The Nature of Cyber Bullying Behaviours

The Nature of Cyber Bullying Behaviours

Lucy R. Betts (Nottingham Trent University, UK)
Copyright: © 2018 |Pages: 10
DOI: 10.4018/978-1-5225-2255-3.ch368


Digital technology has provided many benefits for young people. However, some of these benefits are offset against potential risk factors. For example, digital technology can be used as a mechanism to direct aggression towards another person and this may take the form of cyber bullying. This chapter will review some of the current debates surrounding which behaviours constitute cyber bullying. The chapter will also discuss the various forms of cyber bullying and some of the motives for engaging in such behaviours. Finally, the chapter will provide some recommendations for researchers undertaking studies in the area of cyber bullying.
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Interest in understanding victimisation experiences and bullying behaviours was initially prompted by Olweus’ work in the 1970s and subsequently by the wealth of research evidence that has reported longitudinal relationships between experiences of bullying and wellbeing and adjustment (e.g., Fergusson, Boden, & Horwood, 2014; Ttofi, Bowes, Farrington, & Lösel, 2014; Wolke, Copeland, Angold, & Costello, 2013). Together, these studies have suggested that negative consequences may occur for those individuals who engage in bullying behaviour and those who experience victimisation.

Cyber bullying involves individuals using technology as a medium to bully others (Smith, 2009) and has been defined as “the use of the Internet or other digital communication devices to insult or threaten someone” (Juvonen & Gross, 2008, p. 498). Following a recent review and meta-analysis of existing cyber bullying literature, cyber bullying was defined as: “(a) intentional aggressive behaviour that is (b) carried out repeatedly, (c) occurs between a perpetrator and victim who are unequal in power, and (d) occurs through electronic technologies” (Kowalski, Giumetti, Schroeder, & Lattanner, 2014, p. 37). Understanding young people experiences of cyber bullying is important because it has been regarded as an “emerging international public health concern” (Nixon, 2014, p154).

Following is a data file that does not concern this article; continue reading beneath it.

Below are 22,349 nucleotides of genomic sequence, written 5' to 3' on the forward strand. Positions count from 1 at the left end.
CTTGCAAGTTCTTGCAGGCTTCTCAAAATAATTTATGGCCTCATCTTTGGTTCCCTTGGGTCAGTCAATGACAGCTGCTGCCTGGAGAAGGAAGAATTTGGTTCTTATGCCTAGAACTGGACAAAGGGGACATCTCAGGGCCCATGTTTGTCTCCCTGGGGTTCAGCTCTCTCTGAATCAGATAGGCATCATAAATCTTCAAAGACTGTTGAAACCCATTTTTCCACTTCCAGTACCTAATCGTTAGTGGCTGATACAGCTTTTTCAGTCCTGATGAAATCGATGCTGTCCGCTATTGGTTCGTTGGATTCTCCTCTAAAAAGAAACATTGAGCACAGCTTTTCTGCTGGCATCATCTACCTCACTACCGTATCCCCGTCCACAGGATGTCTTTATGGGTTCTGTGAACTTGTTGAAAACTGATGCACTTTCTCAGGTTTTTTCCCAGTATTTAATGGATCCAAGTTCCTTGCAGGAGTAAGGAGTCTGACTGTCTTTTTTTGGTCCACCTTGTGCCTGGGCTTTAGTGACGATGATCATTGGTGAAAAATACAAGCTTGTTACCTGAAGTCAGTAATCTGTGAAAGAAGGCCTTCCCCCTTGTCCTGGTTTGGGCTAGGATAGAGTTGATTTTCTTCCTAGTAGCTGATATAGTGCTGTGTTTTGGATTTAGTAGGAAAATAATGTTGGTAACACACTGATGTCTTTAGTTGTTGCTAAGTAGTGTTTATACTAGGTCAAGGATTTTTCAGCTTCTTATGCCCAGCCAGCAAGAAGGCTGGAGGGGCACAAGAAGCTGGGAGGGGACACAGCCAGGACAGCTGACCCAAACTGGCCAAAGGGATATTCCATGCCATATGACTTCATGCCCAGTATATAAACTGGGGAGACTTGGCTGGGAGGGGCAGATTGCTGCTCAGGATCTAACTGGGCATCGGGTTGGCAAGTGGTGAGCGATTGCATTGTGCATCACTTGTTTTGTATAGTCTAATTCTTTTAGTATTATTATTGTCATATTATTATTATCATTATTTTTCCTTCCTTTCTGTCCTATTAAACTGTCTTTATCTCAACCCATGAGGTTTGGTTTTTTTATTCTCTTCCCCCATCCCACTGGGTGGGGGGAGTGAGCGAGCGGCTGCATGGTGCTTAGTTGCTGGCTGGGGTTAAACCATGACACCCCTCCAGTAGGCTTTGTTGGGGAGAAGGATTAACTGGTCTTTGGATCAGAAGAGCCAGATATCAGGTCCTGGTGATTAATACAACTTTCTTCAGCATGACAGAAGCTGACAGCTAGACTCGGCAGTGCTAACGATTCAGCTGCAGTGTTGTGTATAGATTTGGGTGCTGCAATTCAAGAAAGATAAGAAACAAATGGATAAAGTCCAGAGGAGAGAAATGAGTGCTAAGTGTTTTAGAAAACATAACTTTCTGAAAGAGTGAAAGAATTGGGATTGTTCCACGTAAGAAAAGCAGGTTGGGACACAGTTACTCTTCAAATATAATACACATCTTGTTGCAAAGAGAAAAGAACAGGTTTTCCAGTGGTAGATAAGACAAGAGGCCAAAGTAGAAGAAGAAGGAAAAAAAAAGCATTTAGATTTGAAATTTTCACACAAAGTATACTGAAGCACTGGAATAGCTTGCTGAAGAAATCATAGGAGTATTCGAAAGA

Key Terms in this Chapter

Victim: An individual who the acts of bullying are directed towards.

Psychosocial Adjustment: A reflection of an individual’s psychological wellbeing that is influenced by their experiences in the social arena.

Cyber Bullying: An act of bullying that can take many forms but involves the use of technology.

Indirect Bullying: Involves isolating the victim of bullying from their social world and often occurs without their knowledge.

Cyber Bully: An individual who uses technology to carry out acts of bullying.

Direct Bullying: Involves an act of bullying that the victims is aware of and can be observed.

Bullying: A series of aggressive acts directed towards an individual who is often weaker in some way than the person carrying out the act. The aggressive acts can take many forms.

Bash Boards: An online bulletin board or chat room where users can anonymously post messages.

Victimisation: The experience of receiving acts of bullying.

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